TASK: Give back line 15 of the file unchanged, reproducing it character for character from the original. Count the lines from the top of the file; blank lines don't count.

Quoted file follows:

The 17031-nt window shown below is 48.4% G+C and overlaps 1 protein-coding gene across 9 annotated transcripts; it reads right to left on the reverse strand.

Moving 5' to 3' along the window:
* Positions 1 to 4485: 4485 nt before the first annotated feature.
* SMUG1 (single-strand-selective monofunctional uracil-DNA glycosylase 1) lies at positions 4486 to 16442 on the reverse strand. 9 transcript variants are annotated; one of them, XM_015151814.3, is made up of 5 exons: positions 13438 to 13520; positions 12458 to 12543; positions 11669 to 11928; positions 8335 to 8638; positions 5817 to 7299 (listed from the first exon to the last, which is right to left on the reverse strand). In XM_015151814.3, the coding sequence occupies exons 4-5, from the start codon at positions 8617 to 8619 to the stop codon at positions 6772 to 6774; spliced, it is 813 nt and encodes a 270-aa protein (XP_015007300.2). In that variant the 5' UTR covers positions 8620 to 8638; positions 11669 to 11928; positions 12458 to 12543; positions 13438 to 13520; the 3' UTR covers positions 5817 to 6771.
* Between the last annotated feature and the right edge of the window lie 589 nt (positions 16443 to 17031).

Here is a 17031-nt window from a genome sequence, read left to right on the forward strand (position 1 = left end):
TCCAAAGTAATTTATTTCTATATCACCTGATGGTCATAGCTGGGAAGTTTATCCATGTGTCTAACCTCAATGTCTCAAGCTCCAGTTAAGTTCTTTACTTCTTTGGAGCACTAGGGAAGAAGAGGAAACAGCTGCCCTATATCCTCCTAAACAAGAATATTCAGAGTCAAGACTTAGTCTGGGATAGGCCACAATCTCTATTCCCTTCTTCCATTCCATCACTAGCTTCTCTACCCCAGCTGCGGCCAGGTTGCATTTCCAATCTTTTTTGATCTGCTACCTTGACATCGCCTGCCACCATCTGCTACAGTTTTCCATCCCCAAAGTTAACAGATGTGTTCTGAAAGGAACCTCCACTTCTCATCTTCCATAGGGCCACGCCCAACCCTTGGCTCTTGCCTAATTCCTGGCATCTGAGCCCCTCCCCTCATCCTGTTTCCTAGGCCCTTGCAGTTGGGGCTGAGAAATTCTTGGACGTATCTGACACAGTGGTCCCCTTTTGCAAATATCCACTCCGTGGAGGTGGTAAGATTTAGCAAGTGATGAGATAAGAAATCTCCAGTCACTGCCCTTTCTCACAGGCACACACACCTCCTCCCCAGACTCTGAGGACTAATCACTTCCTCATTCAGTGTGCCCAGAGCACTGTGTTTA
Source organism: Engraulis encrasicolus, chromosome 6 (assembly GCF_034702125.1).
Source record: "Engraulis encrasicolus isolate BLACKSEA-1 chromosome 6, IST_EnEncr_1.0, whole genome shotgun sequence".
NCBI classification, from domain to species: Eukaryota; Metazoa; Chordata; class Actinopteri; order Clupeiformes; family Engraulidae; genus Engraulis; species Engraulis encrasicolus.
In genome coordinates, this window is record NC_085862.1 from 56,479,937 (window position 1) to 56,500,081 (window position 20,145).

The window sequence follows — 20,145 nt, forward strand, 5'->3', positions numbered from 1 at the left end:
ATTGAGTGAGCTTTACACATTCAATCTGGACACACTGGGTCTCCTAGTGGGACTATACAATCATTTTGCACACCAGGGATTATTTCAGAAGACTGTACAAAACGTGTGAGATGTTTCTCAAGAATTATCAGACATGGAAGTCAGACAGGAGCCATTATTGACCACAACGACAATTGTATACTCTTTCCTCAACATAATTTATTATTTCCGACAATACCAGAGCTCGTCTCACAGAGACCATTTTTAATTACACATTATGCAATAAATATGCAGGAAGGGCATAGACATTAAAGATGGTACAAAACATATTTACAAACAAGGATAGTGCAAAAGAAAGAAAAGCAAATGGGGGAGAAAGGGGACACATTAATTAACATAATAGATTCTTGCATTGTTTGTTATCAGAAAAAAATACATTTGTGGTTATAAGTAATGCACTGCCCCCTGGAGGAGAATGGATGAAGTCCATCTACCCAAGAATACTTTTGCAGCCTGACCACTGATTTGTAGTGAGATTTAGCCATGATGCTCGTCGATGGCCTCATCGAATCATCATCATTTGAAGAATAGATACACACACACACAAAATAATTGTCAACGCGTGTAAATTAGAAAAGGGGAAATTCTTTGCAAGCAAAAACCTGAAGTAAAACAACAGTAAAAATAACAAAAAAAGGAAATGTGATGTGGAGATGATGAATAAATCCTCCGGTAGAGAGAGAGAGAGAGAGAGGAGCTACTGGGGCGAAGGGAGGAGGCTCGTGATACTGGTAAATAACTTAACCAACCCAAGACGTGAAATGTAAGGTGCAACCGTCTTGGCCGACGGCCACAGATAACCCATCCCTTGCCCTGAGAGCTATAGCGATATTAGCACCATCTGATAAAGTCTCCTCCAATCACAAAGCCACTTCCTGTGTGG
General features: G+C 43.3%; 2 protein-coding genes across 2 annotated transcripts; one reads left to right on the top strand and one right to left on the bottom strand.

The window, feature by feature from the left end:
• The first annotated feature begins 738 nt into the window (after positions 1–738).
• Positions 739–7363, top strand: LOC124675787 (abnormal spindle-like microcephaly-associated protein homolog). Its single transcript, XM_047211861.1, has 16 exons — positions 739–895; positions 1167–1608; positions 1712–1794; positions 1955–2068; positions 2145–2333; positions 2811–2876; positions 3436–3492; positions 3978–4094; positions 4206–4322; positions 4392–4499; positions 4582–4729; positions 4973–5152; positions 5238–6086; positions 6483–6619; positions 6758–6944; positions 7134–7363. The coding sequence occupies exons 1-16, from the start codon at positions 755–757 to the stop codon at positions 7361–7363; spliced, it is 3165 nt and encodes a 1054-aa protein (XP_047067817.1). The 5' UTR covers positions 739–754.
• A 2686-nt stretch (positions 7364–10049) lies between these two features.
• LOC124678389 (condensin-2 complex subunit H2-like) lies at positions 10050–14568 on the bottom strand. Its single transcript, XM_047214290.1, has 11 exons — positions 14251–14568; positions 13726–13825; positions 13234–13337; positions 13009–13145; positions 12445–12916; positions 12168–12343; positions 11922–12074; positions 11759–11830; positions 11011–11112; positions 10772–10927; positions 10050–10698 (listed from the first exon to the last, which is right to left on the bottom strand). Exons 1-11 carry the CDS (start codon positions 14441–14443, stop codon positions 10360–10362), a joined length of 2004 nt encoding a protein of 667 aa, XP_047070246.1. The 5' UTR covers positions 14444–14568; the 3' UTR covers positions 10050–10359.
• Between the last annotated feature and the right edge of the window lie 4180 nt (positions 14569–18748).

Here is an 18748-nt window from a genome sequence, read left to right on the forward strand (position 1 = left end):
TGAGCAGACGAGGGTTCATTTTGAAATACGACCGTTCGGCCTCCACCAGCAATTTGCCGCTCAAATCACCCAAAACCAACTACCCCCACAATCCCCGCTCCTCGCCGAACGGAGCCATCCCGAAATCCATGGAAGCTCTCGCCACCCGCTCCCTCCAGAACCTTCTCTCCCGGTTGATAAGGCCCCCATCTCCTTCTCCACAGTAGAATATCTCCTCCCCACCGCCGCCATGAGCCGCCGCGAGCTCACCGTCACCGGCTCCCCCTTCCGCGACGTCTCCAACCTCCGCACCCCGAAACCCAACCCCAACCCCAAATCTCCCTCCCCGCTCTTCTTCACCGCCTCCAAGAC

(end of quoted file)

The window, feature by feature from the left end: